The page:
Across the country, a recognized homelessness crisis is forcing communities to face the reality that transitioning out of homelessness can be incredibly difficult without access to affordable housing and necessary support services. That's already an issue - but for LGBTQ+ people, especially LGBTQ+ children and young adults, who research has shown disproportionately experience homelessness, shelters are not always the safe space they should be and services are often insufficient at targeting their needs.
That means that communities need to do more to target LGBTQ+ people experiencing homelessness, and organizations across the United States are working to fill that gap. In Michigan, healthcare groups are crafting coordinated strategies to address youth homelessness and the additional barriers to much-needed health services. There's Still Hope is a program in North Carolina that provides temporary housing for members of the LGBTQ community - focusing especially on transgender women - while also providing grocery stipends, transportation funds, and skills training to help affected community members find employment. In Philadelphia, The Way Home is a rapid rehousing project designed specifically for LGBTQ+ adults with extremely low barriers for screening people out. And in New York City, the Ali Forney Center serves about 2,000 homeless LGBTQ+ young people every year, nearly half of whom come from out of state.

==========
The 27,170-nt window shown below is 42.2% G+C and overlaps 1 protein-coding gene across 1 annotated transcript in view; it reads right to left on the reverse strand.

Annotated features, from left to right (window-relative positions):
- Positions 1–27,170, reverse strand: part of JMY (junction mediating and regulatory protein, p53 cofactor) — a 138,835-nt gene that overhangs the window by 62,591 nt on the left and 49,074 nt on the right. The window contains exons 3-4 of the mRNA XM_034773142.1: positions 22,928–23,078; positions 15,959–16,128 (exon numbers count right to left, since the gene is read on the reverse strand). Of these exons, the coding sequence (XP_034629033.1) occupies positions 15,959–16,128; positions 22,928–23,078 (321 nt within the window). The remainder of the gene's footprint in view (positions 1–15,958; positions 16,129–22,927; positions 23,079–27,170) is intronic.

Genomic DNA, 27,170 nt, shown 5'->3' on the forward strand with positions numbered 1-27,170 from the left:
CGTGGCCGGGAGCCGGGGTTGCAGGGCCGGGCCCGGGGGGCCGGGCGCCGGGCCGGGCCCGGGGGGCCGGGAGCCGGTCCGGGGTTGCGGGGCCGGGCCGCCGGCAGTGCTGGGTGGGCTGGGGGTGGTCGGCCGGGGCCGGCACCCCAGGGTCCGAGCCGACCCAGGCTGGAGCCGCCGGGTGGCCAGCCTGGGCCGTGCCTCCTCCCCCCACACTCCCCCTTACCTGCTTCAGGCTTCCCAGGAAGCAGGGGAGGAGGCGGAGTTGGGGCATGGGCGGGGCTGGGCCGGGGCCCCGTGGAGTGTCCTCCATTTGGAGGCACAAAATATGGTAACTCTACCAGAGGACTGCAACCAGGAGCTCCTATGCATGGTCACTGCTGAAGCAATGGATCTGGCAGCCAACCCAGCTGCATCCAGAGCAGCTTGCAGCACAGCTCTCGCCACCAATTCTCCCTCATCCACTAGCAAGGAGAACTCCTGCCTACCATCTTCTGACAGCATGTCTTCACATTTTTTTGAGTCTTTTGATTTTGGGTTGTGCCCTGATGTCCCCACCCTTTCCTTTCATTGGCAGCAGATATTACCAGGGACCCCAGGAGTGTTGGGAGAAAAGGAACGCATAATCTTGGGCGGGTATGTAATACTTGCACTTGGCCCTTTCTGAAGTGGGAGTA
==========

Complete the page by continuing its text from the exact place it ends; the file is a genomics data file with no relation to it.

Together, these stories are examples of the good work being done to protect LGBTQ+ people experiencing homelessness, and an indicator of how much more there is to be done.
- Why are LGBTQ+ people at increased risk for experiencing homelessness? How are their experiences negatively compounded by traditional social services?
- What are social determinants of health?
- What are the benefits and drawbacks to the housing-first approach to rehousing homeless persons?
- How can solutions journalism contribute to advancing equitable rights and social services for the LGBTQ community?
- Journalism is a collaborative practice: reporters are writing for their community, but they also depend on community members as sources for information. Indeed, the very purpose of journalism, according to the American Press Institute, is to provide citizens with the information they need to make the best possible decisions about their lives, their communities, their societies, and their governments. With that in mind, SJN wants to help connect news readers and journalists. Beside the name of the journalist on any of our story pages or the results page of the Solutions Story Tracker, you’ll find a Twitter icon that will link you directly to the journalists profile. Tweet at them with questions or compliments about their piece - you might be surprised by how much writers want to engage with their audiences! Don’t forget to tag us too (@soljourno) and use the hashtag #journalistintheclassroom if you are reading as part of an academic assignment.